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Brian Lonsdorf

Brian Lonsdorf has taught several workshops and training courses on functional programming with javascript. He'a a regular speaker at conferences and helps organize/host FP events around the Bay Area.

Brian Lonsdorf

SFJS Co-Organizer

Brian Lonsdorf now takes over to discuss "The Voyage". Before moving forward, Brian addresses a few more questions that popped up over lunch about Part 1 of this course. He stresses that functional programming is very declarative and all you are really doing is composing smaller bits to make a larger system.

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Brian Lonsdorf: So I was just starting with a little bit of a motivational example of compose. I'm going to talk more about it, I do want to say I think this will work. From this point forward, that's our best friend right there. Okay, we're not going to be using _.compose, _.map because I needed to define different versions of that to work with type classes and categories and what not, kind of dynamic dispatch stuff.

So don't use the ramda_.map or _.compose here on out. I'm sorry that's so confusing. I mean use it when you're working with a arrays or functions but don't use it. Yeah, anyway so I just wanted to point out that, so like there are some questions in the chat that we launched about.

Speaker 1: Brian you didn't introduce yourself.
Brian Lonsdorf: I'm Brian, hey.
Speaker 1: What do you do, Brian?
Brian Lonsdorf: Let's see, I own a consulting company called Loop/Recur and I teach functional programming as a hobby and I'm glad to be here.
Speaker 1: Dr.Boolean.
Brian Lonsdorf: DrBoolean is me on Twitter, check it out.

So let me just finish up part one here with a quick last question that happened over lunch. Hi Manuel. And the point is that you might want to use this when you're just kind of building up this function. So over here we have our application that's going to first get an array by dashes.

What does that mean? It's going to split by dashes and then we're going to map the first upper. What is the first upper? The first upper is two upper and grabbing the first character, or we could be way more efficient and grab the first character and do two upper. The point is this should be, this should read like a book.

So the next thing is how about instead of app will make this, getFirstUpperOfDashes, and then our app is now, this getFirstUpperOfDashes, it's going to try to auto complete. The composition of that and some other function maybe like take one or take two take one said. So at that point what we're doing here is building up a function from other functions there's no data going in.

It's just like a machine that you kind of drop a coin in and when you drop the coin in the coin being this argument that goes in or up over here in the color. Over here it's just functions being combined with other functions compose ability and we're combining functions with data and we're combining functions with functions.

One of the killer parts of compose is if I ever really long compose, let me make sure this works before I keep talking, there you go. If I'm like you know I didn't want to take to get the head of that all right, and I'll run that and there we go.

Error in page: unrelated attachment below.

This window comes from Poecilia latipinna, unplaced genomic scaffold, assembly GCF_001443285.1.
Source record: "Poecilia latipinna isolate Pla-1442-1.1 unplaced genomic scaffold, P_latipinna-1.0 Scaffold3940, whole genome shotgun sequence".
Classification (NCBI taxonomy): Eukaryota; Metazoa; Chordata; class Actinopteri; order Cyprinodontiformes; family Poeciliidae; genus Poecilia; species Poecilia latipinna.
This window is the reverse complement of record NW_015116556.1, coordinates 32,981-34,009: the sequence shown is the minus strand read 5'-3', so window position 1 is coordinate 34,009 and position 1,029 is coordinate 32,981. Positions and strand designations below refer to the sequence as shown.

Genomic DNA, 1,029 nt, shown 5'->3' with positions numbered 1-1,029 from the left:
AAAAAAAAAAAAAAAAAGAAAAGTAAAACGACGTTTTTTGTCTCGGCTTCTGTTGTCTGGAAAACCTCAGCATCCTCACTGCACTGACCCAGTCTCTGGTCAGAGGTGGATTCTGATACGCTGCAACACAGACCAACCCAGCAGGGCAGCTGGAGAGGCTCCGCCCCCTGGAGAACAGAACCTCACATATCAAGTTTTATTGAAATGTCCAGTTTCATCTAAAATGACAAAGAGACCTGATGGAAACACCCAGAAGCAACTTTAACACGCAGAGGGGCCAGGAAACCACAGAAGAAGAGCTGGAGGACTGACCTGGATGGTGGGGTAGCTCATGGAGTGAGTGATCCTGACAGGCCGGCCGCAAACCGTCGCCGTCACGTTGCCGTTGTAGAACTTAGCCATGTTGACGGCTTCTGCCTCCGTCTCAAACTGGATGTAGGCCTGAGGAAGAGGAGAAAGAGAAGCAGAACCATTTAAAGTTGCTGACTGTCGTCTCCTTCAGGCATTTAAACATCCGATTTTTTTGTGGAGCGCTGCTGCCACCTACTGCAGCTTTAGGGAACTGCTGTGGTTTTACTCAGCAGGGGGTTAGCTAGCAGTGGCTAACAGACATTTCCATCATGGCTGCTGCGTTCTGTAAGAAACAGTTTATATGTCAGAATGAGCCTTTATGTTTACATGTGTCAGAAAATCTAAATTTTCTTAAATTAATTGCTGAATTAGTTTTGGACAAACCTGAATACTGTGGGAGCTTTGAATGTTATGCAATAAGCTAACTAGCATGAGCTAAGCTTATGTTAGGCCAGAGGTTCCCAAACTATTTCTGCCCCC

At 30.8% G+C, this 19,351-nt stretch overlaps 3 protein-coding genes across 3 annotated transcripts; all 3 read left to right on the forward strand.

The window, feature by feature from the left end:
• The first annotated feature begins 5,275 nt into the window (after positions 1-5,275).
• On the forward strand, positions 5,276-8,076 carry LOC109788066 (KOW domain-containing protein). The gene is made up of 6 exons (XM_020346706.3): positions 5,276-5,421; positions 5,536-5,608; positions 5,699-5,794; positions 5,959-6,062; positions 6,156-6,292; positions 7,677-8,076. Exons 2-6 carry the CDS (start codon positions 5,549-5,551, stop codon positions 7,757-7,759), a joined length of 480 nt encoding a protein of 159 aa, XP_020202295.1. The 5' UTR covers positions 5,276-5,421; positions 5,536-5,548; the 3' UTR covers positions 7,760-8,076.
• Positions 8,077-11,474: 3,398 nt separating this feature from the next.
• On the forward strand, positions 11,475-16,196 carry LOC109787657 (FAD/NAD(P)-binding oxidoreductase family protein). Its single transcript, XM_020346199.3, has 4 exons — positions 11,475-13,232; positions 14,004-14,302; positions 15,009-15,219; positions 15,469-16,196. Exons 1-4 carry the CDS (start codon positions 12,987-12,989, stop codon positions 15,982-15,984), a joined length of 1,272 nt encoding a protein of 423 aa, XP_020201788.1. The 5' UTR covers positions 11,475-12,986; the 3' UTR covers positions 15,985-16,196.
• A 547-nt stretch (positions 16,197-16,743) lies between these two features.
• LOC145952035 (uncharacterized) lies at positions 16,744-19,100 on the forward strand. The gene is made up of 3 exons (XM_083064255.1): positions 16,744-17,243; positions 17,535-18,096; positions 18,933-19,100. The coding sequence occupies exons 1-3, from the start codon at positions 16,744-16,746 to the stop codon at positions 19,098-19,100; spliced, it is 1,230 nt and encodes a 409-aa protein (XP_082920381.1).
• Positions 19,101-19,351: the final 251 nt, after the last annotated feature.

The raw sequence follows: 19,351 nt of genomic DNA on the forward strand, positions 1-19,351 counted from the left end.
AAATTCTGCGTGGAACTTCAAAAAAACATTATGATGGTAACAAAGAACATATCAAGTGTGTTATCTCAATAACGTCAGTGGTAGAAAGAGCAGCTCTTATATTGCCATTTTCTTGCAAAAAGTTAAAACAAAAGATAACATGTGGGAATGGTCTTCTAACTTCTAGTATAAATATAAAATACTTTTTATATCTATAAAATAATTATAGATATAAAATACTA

Well the point of this is I've got three functions and I can grab any sub, like any group and pull that out into its own. So I'll make this innefficientHead inefficientHead, I don't know how JS been works, we'll just find this first. So what I'm doing here is just extracting method, quote-unquote and into its own composition.

And now, it still works but the point is that when you glue functions together like this you can kind of just grab the different parts, there's no data, there's no roots deep in your application. You're not depending on your environment in implicit inputs. Everything Joe went over in the first part is leading up to where like we should be comfortable with this right here, because we're going to go further and it's going to get insane.

Well looks like better over here, no it doesn't, it looks like the same anyway. You know what? There we go, yeah whatever. But the whole point is that you make your grammar and then you use it as your application, so what is my app do? Well it gets the first upper of dashes and then it does this inefficientHead on it.

And that's exactly what it's doing, it's getting the first uppercase and it's doing some inefficientHead on it. And it's very readable and very abstract and high level and declarative any of this can change under the hood. So, and it's okay to use a function if you need to, if this was really hard to write.

Like just write a function here and do it this way, no big deal. So let's use s substring, and there we are cannot read toUpperCase, so I think I broke that, do this one.
Speaker 2: Yeah you got to return.
Brian Lonsdorf: Thank you guys, that's what I heard you.

Brian Lonsdorf: So yeah, so that was just to kind of sum that up, maybe answer somebody's question over lunch about why is this good? We use it and be like, my gosh, this is super declarative and it's reading and like all I'm doing is just composing bits and making this machine that's waiting for, it's like It's like those vending machines where you put in a quarter and you get out a result.

That's what's happening, where the hell is our quarter and w is our result and it just goes through stuff. Now, there's different, this is kind of beautiful, we wrote apps like this for like a year before we had any idea of what a monad was. And it's JavaScript, it's loose, you don't really need to worry about that so much.

But there are so many problems with doing it this way, if you don't know how to compose bigger things. And that's what we're going to talk about in part two. So let's dive into it.

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